March is a good time to visit the Hill Country in Texas. It’s not too hot or humid, even though on a recent day the thermometer reached 90 degrees after starting the day at 46. It’s also less crowded, so you can ride a bike on a two-lane road without too much traffic. During a recent trip, there was no waiting for wonderful beef brisket, ribs and buttermilk pie for dessert at Bill’s Bar-B-Que, which has been in the same location in Kerrville for 40 years. Its motto: “Dang good food since 1982.”
My wife, Joni, and I had not seen my older brother, Bill, and his wife, Dee for about six years. We wanted to visit two years ago, but COVID-19 stopped us. Others must think now is the time for travel, as the airports in Oakland, Dallas, Las Vegas and San Antonio were crowded and all seats on the four Southwest flights we took were filled.
Kerrville was founded in 1889 and today it includes some 24,000 people, according to the census bureau. It is the capital of Kerr County and part of the 19-county Texas Hill Country Trail Region. Its biggest city is San Antonio, with its world-famous River Walk. We didn’t visit San Antonio, preferring instead to explore smaller towns and driving on two-lane roads.
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The foundation of the area is solid stone with a very shallow soil depth. When the underlying stone is mined, pieces are like stone cliffs and can be as large as a small car. Handsome houses are built with thick stone and metal roofs.
One of the highlights of Kerrville is a man-made sight, created by artist, evangelist and Kerrville resident Max Greiner Jr., who is also the founder of The Coming King Foundation. On 24 acres at the highest point near Kerrville, he has created The Coming King Sculpture Prayer Gardens. In July 2010, the initial installation was a steel cross that is 77.7 feet tall and weighs 70 tons. It is hollow inside and visitors may stand at its base and submit prayers to God.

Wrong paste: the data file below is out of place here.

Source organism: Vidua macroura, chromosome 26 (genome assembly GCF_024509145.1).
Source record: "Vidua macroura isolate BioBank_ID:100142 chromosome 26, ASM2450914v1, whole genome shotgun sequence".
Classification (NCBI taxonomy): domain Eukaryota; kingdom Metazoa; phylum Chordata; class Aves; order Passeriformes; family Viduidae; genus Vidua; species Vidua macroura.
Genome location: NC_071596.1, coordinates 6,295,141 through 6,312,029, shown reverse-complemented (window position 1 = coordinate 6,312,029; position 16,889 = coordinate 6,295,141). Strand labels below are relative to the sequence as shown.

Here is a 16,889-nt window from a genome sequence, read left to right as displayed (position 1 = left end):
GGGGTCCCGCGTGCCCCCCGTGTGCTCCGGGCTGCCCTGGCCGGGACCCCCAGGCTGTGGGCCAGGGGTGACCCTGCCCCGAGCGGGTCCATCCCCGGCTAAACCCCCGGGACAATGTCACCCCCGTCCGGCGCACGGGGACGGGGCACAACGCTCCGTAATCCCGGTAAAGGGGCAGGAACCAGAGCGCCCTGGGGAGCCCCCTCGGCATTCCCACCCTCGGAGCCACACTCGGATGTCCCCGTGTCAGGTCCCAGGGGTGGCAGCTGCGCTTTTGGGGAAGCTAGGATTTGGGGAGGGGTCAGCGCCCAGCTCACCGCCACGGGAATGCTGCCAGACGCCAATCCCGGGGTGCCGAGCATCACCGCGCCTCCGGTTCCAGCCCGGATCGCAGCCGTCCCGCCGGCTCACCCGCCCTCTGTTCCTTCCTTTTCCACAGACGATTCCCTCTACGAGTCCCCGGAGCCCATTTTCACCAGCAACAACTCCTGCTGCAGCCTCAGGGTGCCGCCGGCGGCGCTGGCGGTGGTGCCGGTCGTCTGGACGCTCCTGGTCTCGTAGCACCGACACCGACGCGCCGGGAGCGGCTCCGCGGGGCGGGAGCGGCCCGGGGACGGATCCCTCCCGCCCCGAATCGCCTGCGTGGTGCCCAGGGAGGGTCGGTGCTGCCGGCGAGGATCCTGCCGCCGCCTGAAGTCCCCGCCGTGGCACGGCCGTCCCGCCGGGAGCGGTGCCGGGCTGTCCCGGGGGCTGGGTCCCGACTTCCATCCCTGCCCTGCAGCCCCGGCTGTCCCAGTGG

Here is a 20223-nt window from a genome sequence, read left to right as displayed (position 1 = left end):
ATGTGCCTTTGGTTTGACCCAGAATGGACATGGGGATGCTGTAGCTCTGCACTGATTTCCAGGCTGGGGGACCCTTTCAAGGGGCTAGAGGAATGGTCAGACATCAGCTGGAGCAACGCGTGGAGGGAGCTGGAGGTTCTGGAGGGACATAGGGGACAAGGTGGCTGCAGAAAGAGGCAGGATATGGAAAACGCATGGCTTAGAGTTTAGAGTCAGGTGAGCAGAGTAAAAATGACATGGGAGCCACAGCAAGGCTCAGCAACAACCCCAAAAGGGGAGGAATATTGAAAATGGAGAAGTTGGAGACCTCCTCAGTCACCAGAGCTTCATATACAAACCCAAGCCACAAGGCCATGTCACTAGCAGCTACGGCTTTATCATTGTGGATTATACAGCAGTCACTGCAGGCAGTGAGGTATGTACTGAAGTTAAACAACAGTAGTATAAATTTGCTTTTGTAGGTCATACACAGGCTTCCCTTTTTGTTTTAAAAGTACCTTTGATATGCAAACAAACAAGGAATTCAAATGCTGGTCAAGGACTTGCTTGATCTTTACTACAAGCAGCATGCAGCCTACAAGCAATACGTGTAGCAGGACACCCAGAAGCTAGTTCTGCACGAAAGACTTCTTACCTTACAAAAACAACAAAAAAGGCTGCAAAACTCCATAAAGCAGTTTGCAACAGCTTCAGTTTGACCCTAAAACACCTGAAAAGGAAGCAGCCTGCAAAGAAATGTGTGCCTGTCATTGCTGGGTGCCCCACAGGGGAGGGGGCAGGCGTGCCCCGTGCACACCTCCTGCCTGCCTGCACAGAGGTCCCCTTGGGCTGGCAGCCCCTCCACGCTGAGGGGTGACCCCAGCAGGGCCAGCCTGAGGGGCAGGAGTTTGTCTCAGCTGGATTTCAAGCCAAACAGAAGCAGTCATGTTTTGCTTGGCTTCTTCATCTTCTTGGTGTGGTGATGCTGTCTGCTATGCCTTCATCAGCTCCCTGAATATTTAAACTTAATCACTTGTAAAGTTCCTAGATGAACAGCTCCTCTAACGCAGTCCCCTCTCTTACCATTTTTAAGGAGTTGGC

Other sculptures include Christ as king, riding a horse with a sword in his hand; Christ washing the feet of a disciple and Christ as the Lion of Judah. Along each of the paved walkways are scripture readings in German, English and Spanish. White prayer rocks are in piles throughout the grounds, for you to offer your own prayer.
The initial cost of the prayer gardens was $2 million; donations are sought for its continued upkeep.
Flowing through Kerrville is the Guadalupe River, which starts in Kerr County and ends up 230 miles later in San Antonio Bay on the Gulf of Mexico. Texas is in a drought, much like California, and smaller tributaries to the Guadalupe were dry. This year, the only Bluebonnet wildflowers we saw were in a yard that was watered. When it rains, flash floods are common, which is why there are blacktop alleys for the water to flow into the Guadalupe River. Besides, Kerrville, larger cities along the Guadalupe include New Braunfels, Seguin, Gonzales, Curero, Boerne (pronounced Burney) and Victoria.
To visit Bill and Dee means a road trip, or several road trips, one each day with Kerrville as the hub. One day we took Highway 16 to historic Fredericksburg, a 24-mile jaunt, ending up at the Fredericksburg Brewing Co., where we had German schnitzel, a thin cut of meat that is lightly breaded and pan-fried. We also had glasses of their Giant, a dark porter beer that is made once a year.